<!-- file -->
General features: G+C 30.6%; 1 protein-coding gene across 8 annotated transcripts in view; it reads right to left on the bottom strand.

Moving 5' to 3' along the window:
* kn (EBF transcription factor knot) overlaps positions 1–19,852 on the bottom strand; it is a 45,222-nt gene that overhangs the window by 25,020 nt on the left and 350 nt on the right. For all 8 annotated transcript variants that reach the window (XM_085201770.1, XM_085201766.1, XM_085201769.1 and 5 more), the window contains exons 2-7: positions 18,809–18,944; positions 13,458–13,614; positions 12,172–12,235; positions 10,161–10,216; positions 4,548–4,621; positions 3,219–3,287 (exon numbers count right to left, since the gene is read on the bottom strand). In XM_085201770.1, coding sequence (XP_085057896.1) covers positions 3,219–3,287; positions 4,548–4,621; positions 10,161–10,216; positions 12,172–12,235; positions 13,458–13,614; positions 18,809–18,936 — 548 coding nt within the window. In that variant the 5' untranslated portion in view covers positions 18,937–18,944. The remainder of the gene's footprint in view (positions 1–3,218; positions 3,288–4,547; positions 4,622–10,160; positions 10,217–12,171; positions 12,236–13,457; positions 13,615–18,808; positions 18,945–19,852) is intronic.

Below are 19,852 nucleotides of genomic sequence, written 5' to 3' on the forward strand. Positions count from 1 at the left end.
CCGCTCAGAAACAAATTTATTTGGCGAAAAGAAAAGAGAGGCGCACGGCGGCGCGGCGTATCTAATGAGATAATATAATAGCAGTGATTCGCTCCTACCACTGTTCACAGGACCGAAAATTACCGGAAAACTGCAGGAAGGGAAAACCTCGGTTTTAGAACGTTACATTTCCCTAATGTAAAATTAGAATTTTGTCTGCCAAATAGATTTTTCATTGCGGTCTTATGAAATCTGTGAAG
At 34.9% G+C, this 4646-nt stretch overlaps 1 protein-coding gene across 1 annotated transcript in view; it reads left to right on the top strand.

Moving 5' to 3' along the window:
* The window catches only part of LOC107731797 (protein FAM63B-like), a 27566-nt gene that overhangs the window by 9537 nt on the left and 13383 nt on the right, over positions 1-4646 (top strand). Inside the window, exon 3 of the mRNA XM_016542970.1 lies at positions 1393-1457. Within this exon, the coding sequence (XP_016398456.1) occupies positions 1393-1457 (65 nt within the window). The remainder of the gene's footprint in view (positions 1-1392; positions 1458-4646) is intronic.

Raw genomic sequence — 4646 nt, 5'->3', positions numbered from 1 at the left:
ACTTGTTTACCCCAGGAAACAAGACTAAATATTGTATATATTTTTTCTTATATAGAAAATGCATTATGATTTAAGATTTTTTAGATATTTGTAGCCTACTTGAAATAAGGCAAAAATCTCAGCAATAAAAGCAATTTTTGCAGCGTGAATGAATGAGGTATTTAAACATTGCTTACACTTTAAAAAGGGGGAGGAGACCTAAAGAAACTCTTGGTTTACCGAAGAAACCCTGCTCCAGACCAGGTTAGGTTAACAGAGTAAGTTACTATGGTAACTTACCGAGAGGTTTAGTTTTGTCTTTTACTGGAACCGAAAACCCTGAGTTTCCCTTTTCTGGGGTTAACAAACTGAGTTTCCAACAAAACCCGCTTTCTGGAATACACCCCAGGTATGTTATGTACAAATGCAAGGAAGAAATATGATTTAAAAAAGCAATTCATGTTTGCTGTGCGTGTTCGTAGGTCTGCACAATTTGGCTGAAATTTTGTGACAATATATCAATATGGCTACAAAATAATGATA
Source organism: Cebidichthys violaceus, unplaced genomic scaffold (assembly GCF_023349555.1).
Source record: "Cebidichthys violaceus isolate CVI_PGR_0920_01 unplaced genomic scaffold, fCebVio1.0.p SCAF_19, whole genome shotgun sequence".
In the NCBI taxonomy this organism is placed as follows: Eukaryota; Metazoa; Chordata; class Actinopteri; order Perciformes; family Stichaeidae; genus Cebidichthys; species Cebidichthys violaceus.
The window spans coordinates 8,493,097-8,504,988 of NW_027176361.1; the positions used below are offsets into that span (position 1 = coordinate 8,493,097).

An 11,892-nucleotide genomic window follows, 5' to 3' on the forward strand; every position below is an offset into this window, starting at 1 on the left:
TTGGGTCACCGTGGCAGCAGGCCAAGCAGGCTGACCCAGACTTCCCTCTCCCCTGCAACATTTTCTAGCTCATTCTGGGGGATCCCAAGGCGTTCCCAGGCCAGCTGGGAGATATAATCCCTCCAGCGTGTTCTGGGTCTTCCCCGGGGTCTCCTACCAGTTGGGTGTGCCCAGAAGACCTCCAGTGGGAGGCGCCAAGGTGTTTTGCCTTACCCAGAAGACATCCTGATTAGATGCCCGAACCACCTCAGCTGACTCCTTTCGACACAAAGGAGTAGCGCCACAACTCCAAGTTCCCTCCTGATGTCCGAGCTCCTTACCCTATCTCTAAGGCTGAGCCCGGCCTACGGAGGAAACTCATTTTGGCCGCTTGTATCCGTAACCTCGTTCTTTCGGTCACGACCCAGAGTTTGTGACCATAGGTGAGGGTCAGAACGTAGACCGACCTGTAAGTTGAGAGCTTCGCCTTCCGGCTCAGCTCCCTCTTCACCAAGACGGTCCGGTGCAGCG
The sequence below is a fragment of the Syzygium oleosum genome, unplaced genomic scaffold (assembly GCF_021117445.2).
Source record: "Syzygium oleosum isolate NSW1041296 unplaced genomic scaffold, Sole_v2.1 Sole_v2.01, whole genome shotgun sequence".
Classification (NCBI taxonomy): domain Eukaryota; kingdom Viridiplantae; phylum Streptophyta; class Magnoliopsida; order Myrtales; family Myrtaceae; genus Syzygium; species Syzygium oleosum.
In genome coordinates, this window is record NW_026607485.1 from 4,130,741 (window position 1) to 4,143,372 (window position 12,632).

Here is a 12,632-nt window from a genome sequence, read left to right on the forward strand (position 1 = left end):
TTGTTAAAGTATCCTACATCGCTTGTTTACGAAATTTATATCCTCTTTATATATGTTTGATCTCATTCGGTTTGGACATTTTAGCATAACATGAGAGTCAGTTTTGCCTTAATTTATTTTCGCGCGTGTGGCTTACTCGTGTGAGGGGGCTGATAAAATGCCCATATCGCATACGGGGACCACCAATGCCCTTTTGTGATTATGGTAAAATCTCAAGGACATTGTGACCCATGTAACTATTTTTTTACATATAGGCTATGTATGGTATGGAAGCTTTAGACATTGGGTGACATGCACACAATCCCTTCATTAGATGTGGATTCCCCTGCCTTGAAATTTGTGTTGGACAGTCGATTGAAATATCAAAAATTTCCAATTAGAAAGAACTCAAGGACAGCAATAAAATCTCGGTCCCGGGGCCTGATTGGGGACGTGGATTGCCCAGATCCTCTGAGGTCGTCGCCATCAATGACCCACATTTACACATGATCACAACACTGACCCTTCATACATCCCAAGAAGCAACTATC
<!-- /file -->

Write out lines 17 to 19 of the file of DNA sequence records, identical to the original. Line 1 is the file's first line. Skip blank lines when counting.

The sequence below is a fragment of the Syzygium oleosum genome, unplaced genomic scaffold (assembly GCF_021117445.2).
Source record: "Syzygium oleosum isolate NSW1041296 unplaced genomic scaffold, Sole_v2.1 Sole_v2.01, whole genome shotgun sequence".
Classification (NCBI taxonomy): domain Eukaryota; kingdom Viridiplantae; phylum Streptophyta; class Magnoliopsida; order Myrtales; family Myrtaceae; genus Syzygium; species Syzygium oleosum.